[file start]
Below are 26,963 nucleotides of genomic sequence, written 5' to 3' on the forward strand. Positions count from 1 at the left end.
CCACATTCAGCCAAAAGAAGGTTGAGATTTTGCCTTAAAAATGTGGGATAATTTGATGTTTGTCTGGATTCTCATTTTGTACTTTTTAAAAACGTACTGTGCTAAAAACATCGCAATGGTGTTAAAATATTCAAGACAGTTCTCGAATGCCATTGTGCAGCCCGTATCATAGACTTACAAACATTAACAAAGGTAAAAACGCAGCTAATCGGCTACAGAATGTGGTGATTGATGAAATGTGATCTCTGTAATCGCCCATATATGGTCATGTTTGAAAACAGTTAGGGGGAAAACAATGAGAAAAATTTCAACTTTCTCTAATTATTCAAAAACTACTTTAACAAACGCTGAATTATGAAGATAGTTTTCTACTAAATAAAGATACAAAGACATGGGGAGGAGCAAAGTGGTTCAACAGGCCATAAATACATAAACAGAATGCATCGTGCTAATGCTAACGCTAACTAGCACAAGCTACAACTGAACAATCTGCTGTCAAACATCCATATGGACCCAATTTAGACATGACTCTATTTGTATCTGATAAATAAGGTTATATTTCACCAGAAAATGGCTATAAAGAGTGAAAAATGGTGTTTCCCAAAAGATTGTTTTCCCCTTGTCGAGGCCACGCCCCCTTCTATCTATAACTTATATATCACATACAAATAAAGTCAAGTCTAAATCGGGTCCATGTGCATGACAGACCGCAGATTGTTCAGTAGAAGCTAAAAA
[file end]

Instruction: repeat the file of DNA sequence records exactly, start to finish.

Below are 26,963 nucleotides of genomic sequence, written 5' to 3' on the forward strand. Positions count from 1 at the left end.
CCACATTCAGCCAAAAGAAGGTTGAGATTTTGCCTTAAAAATGTGGGATAATTTGATGTTTGTCTGGATTCTCATTTTGTACTTTTTAAAAACGTACTGTGCTAAAAACATCGCAATGGTGTTAAAATATTCAAGACAGTTCTCGAATGCCATTGTGCAGCCCGTATCATAGACTTACAAACATTAACAAAGGTAAAAACGCAGCTAATCGGCTACAGAATGTGGTGATTGATGAAATGTGATCTCTGTAATCGCCCATATATGGTCATGTTTGAAAACAGTTAGGGGGAAAACAATGAGAAAAATTTCAACTTTCTCTAATTATTCAAAAACTACTTTAACAAACGCTGAATTATGAAGATAGTTTTCTACTAAATAAAGATACAAAGACATGGGGAGGAGCAAAGTGGTTCAACAGGCCATAAATACATAAACAGAATGCATCGTGCTAATGCTAACGCTAACTAGCACAAGCTACAACTGAACAATCTGCTGTCAAACATCCATATGGACCCAATTTAGACATGACTCTATTTGTATCTGATAAATAAGGTTATATTTCACCAGAAAATGGCTATAAAGAGTGAAAAATGGTGTTTCCCAAAAGATTGTTTTCCCCTTGTCGAGGCCACGCCCCCTTCTATCTATAACTTATATATCACATACAAATAAAGTCAAGTCTAAATCGGGTCCATGTGCATGACAGACCGCAGATTGTTCAGTAGAAGCTAAAAA